This World Cancer Day, it’s high time we also acknowledge the impact cancer has on families worldwide.
The Singapore Cancer Society shared that an average of 44 people were diagnosed with cancer every day between 2016 – 2020 in Singapore and an estimated one in four people will experience a cancer diagnosis in their lifetime. However, a cancer diagnosis does not only affect the life and wellbeing of the cancer patient but also has a big impact on the caregivers and family members supporting them through their illness.
A diagnosis will have a significant impact on family members and caregivers
Being a caregiver or loved one to a person having cancer can be emotionally draining. Caregivers share the experience of grief and uncertainty but often suppress their worries due to not wanting to put additional pressure on the patient. This can lead to feelings of isolation, guilt and burnout.
Many caregivers also neglect to take care of themselves. Prioritising self-care may feel inappropriate but it is the best way to ensure you have the endurance required to be there for your loved one. Make sure you eat well, exercise and get enough rest. Don’t be afraid to ask for help by delegating tasks to others and seek the help of a counsellor if you need to work through complex feelings that arise.
Self-care for caregivers
- Reach out for help from friends, family, and health-care providers.
- Schedule time for self-care: take a break, do something you used to enjoy.
- Allow yourself to say no: Prioritise your time.
- Practice mindfulness and be present with your emotions.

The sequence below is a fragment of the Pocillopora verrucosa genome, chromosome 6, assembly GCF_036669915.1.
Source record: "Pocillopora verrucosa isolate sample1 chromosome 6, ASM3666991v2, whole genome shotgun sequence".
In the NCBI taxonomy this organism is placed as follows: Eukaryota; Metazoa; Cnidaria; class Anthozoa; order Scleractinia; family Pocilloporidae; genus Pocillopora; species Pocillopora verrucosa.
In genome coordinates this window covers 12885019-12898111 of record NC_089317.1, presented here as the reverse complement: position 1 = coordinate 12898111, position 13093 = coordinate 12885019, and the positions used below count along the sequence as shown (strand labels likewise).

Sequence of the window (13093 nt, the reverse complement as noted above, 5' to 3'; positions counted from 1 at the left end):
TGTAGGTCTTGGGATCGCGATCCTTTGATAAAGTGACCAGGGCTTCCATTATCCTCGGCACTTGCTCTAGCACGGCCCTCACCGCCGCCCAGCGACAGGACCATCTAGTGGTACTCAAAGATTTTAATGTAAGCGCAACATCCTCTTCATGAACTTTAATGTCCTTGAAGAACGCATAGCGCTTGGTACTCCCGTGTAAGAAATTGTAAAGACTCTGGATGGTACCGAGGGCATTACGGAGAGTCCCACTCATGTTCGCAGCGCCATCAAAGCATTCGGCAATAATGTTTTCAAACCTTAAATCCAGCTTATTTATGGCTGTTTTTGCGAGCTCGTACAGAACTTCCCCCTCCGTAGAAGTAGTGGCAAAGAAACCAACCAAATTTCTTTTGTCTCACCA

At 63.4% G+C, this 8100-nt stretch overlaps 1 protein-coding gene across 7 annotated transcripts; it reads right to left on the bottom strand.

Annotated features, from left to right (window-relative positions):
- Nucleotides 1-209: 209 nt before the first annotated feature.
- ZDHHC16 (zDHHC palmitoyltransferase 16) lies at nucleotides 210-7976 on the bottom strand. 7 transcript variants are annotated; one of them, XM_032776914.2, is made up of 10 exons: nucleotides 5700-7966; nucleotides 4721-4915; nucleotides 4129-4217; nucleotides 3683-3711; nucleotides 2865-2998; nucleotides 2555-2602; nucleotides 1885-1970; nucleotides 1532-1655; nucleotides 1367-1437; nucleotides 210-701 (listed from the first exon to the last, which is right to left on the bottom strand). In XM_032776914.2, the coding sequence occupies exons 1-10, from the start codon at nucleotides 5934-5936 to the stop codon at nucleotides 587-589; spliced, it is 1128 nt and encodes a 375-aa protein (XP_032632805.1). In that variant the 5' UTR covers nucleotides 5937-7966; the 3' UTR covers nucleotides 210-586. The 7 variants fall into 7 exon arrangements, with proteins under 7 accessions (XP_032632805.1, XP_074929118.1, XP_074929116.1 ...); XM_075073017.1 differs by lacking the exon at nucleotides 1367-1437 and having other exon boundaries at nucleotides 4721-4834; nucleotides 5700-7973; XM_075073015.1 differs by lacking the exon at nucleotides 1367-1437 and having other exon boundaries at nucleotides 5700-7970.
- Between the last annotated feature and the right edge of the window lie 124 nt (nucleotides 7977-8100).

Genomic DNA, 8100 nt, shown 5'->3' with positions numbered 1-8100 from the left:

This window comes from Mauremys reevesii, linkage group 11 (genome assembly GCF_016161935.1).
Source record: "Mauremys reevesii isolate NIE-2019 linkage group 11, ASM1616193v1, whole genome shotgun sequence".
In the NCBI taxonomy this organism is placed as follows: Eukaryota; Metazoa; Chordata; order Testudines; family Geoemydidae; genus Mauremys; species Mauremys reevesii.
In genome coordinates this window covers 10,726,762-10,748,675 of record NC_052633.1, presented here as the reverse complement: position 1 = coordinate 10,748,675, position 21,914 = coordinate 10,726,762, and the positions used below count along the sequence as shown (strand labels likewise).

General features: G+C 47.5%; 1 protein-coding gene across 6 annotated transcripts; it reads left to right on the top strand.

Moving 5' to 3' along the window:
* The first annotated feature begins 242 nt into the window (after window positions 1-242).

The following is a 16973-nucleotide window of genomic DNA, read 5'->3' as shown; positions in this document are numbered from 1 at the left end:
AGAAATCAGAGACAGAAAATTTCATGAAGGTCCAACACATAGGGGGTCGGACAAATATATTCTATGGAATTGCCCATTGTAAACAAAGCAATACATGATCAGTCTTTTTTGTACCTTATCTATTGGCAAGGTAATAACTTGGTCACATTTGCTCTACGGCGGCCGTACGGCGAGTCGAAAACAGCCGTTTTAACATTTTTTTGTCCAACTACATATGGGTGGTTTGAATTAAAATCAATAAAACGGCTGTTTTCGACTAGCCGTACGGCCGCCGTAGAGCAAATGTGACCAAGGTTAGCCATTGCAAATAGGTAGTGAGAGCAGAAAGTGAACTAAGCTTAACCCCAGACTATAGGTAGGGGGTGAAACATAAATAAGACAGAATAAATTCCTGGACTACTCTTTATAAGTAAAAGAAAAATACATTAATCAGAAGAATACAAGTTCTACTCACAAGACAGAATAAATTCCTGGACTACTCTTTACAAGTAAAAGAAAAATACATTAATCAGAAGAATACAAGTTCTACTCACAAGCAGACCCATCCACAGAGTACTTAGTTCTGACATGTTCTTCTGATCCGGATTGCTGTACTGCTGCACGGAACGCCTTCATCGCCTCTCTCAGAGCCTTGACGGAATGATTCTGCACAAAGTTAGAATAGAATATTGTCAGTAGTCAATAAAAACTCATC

- Seek support in the form of counselling or other support services.
Benefits of seeking therapy
Seeking therapy while you or someone close to you goes through cancer treatment can be helpful in order to help manage and tolerate the emotional distress and help you develop coping skills to guide you through this difficult journey that can often feel very lonely.
Often, both the person with cancer and the caregivers do not want to be a burden to the other party and would hold back talking about worries, concerns and important practical things that have to be taken care of both in regard to the cancer treatment but also ‘normal’ decisions that have to be made. This can feed into the feeling of disconnection from each other. Therapy can help identify some of these roadblocks and provide tools to overcome them.
Receiving a cancer diagnosis can be frightening and overwhelming for both the patient and their family. In fact, depressive disorders are two to three times more likely to occur in cancer patients than in the general population. Be aware of the warning signs of depression and try to take extra-special care of your mental and emotional health as you navigate this unexpected path.
Resources available for cancer patients in Singapore:
- NCCS Patient Support Programmes are open to all cancer patients, survivors, and caregivers in Singapore.
- NCCS Cancer Helpline: +65 6225 5655 and Patient Support Line: +65 6436 8668
- Samaritans of Singapore (SOS)
- Care corner (for Mandarin counseling)
- SAGE Counseling (for elderly aged >50 and their caregivers)
Embracing Uncertainty: An Exploration of the Experiences of Childhood Cancer Survivors by Parry, C.
Illness uncertainty, coping, and quality of life among patients with prostate cancer by Guan, Santacroce, Chen & Song
MD Anderson Cancer Centre, University of Texas, Patients & Family
National Cancer Centre Singapore, Patient Care
To meet with a professional psychologist or counsellor, call The Other Clinic at 8809 0659 or email us email@example.com.
– Written by Bjørg Plougmand